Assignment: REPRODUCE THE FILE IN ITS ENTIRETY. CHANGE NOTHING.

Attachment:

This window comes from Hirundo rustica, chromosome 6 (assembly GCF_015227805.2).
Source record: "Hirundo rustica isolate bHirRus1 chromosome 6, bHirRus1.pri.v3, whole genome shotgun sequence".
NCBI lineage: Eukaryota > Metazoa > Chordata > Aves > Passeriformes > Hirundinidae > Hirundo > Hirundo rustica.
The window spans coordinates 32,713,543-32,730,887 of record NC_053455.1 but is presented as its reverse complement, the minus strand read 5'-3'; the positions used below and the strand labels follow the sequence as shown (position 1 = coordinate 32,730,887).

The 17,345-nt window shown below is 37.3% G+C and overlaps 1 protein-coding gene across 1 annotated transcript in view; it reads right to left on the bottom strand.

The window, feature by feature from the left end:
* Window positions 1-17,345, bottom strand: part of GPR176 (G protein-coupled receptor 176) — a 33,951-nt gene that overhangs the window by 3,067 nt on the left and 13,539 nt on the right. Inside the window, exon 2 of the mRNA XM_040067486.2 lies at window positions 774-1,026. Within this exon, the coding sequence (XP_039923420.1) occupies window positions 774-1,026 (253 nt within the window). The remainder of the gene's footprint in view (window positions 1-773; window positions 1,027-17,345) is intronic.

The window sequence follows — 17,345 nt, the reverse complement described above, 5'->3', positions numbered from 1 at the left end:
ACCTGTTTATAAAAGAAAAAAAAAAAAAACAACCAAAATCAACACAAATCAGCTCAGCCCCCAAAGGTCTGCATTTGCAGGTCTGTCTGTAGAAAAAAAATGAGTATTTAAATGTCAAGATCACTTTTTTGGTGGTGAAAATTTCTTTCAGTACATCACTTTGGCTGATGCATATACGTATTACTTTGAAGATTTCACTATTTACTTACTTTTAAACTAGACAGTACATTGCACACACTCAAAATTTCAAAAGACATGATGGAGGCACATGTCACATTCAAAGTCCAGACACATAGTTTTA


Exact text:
This window comes from Hirundo rustica, chromosome 6 (assembly GCF_015227805.2).
Source record: "Hirundo rustica isolate bHirRus1 chromosome 6, bHirRus1.pri.v3, whole genome shotgun sequence".
NCBI lineage: Eukaryota > Metazoa > Chordata > Aves > Passeriformes > Hirundinidae > Hirundo > Hirundo rustica.
The window spans coordinates 32,713,543-32,730,887 of record NC_053455.1 but is presented as its reverse complement, the minus strand read 5'-3'; the positions used below and the strand labels follow the sequence as shown (position 1 = coordinate 32,730,887).

The 17,345-nt window shown below is 37.3% G+C and overlaps 1 protein-coding gene across 1 annotated transcript in view; it reads right to left on the bottom strand.

The window, feature by feature from the left end:
* Window positions 1-17,345, bottom strand: part of GPR176 (G protein-coupled receptor 176) — a 33,951-nt gene that overhangs the window by 3,067 nt on the left and 13,539 nt on the right. Inside the window, exon 2 of the mRNA XM_040067486.2 lies at window positions 774-1,026. Within this exon, the coding sequence (XP_039923420.1) occupies window positions 774-1,026 (253 nt within the window). The remainder of the gene's footprint in view (window positions 1-773; window positions 1,027-17,345) is intronic.

The window sequence follows — 17,345 nt, the reverse complement described above, 5'->3', positions numbered from 1 at the left end:
ACCTGTTTATAAAAGAAAAAAAAAAAAAACAACCAAAATCAACACAAATCAGCTCAGCCCCCAAAGGTCTGCATTTGCAGGTCTGTCTGTAGAAAAAAAATGAGTATTTAAATGTCAAGATCACTTTTTTGGTGGTGAAAATTTCTTTCAGTACATCACTTTGGCTGATGCATATACGTATTACTTTGAAGATTTCACTATTTACTTACTTTTAAACTAGACAGTACATTGCACACACTCAAAATTTCAAAAGACATGATGGAGGCACATGTCACATTCAAAGTCCAGACACATAGTTTTA